The “memorandum of conversation” — really the minutes of the meeting — concerns a discussion of the difficulties U.S. psywar experts were having getting academics to back the government’s own propagandistic critique of the World Peace Council-backed International Scientific Commission’s (ISC) conclusion supporting Soviet, Chinese, and North Korean claims that the U.S. had used offensive biological weapons in Korea. The situation was crucial because the evidence was backed up by the statements of a number of captured U.S. airmen, including some officers, providing confessions of use of BW, and giving detailed descriptions of who ordered it and how it was done.
The U.S. responded to the airmen’s confessions with claims they were coerced, false confessions. Some claimed (with CIA connivance, if not inspiration) the POWs were “brainwashed.” The origins of the Bush-era “enhanced interrogation” torture program can be traced in part to CIA and military research meant to counter, supposedly, the possibility of such “brainwashing.” But since they knew it wasn’t actually “brainwashing,” the whole explanation was really a cover story for the creation of a psychologically based torture program.
(For more on the history of the ISC, which was chaired by the famous British historian of Chinese science, Dr. Joseph Needham, click here.)
An Army epidemiologist, Col. Arthur Long, had been asked to submit a report on ISC’s work. Long, of course, found the ISC’s own report to be a “complete fabrication.” According to Long, the problem was “very few of [the ISC]… particular items of scientific ‘evidence’ could be demolished as such.”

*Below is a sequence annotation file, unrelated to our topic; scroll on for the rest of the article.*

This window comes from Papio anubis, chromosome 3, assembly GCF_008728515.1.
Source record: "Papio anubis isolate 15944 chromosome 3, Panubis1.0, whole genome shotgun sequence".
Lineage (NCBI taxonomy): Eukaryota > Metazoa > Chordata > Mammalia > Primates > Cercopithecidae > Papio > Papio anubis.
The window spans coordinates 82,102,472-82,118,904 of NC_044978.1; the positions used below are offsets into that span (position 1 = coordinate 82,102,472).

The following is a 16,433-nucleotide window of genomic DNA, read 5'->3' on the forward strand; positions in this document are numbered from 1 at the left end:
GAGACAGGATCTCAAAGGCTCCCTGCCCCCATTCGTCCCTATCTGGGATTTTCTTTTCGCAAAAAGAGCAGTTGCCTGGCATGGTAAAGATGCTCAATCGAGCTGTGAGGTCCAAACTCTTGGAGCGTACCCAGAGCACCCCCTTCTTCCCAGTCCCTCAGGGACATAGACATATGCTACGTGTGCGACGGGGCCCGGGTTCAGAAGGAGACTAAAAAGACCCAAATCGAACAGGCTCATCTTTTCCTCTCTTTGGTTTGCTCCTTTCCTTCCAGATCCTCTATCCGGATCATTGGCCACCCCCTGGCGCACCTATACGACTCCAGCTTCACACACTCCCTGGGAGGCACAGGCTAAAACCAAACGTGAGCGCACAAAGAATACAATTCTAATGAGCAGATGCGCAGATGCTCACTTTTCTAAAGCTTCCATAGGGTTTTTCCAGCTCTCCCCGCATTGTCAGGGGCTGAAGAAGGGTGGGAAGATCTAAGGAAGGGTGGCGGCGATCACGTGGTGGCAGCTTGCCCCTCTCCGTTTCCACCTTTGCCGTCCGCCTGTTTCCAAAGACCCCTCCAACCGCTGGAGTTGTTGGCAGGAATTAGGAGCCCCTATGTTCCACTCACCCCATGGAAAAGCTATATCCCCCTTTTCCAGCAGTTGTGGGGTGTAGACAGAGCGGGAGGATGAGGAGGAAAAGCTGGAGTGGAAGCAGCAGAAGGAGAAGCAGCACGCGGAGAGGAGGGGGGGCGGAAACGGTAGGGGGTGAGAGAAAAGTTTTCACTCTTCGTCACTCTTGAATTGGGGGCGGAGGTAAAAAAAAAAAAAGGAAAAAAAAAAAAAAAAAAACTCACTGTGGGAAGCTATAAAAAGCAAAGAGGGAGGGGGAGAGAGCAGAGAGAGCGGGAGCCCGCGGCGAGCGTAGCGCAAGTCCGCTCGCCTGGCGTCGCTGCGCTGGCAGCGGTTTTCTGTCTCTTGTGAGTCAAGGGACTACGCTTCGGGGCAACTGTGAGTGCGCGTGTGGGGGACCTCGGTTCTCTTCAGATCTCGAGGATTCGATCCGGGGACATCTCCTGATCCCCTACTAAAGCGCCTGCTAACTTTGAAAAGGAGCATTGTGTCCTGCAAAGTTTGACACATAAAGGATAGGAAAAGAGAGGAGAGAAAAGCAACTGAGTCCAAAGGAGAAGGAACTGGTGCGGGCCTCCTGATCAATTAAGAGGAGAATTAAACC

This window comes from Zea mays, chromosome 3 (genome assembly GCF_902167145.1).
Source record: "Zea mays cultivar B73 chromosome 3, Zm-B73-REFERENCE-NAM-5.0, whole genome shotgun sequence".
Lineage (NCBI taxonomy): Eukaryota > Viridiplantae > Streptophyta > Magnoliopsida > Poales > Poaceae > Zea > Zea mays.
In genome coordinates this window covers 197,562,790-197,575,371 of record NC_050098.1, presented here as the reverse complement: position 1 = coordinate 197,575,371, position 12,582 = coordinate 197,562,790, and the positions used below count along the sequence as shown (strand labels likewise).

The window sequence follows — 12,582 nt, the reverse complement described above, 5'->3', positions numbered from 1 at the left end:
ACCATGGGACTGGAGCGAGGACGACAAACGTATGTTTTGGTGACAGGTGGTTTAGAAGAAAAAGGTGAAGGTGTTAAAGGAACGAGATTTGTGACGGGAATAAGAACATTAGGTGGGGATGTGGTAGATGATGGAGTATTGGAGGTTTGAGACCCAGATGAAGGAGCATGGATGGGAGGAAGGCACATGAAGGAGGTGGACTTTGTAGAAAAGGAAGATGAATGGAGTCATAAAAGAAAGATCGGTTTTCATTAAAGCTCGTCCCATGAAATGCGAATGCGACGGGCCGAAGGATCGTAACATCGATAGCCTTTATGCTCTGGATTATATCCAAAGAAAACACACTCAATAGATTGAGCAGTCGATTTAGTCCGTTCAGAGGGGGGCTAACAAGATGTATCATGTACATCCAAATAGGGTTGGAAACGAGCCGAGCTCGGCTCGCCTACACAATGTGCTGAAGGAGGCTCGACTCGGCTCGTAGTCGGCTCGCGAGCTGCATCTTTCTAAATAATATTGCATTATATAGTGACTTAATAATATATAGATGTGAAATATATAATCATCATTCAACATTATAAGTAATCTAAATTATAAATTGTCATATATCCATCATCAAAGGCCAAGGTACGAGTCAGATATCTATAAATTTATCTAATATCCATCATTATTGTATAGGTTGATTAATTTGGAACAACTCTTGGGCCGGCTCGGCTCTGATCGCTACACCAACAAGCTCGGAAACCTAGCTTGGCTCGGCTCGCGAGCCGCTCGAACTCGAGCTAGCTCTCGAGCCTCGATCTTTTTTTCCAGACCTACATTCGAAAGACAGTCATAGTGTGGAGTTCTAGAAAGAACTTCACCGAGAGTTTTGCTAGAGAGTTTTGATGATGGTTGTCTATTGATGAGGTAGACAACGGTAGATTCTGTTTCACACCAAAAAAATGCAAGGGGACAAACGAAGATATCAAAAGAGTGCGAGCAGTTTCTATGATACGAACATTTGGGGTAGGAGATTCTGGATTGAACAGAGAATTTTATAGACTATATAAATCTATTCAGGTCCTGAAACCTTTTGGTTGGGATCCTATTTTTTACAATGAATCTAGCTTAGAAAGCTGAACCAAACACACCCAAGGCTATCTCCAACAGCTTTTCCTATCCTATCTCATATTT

So a committee was formed under Detlev Bronk, president of the National Academy of Sciences. But, Kloman bemoaned, the NAS committee had “accomplished very little of substance.” Bronk had disappointed them. A letter he wrote to support Long’s analysis was, according to Kloman, “pitched in an extremely low key — so much so as to be of dubious effect.” Even U.S. diplomats at the UN refused to promote Bronk’s letter.
The State Department sent a “circular airgram,” written by Kloman, to US embassies in all the countries represented by the ISC (Italy, France, Brazil, UK, Sweden), asking them to find scientists to refute ISC’s report. But the U.S. was having very little luck. Even the British “were pleasant but did nothing.”
Kloman was perturbed but somewhat understanding. The ISC scientists were, he said, “politics aside… highly competent people.”
The meeting turned towards countering BW claims at the UN, via pushing a U.S. call for an investigation by the United Nations of the Korean charges. (Of course, North Korea and China were at war with UN forces at the time.) Sneider described the different proposals the U.S. was putting forward, condemning the BW charges and calling for an investigation, while analyzing the results of the UN votes on these proposals. But the results of this campaign were “obscure.” There was a sense the U.S. had missed an opportunity to more effectively win propaganda points. Sneider told the group the State Department verdict on the anti-ISC campaign was “no victory and no defeat.”
The meeting continued with a discussion of “future possibilities” for action, but it ended with a bombshell.
The Dangers of an “Actual Investigation”
The PSB memorandum (PDF link) concluded with a stunning admission of duplicity, and — I cannot believe but the CIA’s censors were asleep at the switch here, to all our benefit — a revelation about U.S. military actions in the Korean War that from our standpoint in the 2010s have been buried for decades.
While historians of the Korean War BW controversy will find it fascinating to analyze what this document means in the context of the long-standing feud between those who believe one side or the other, I think what is most important for us today is the reopening of the question of U.S. use of chemical weapons in that war.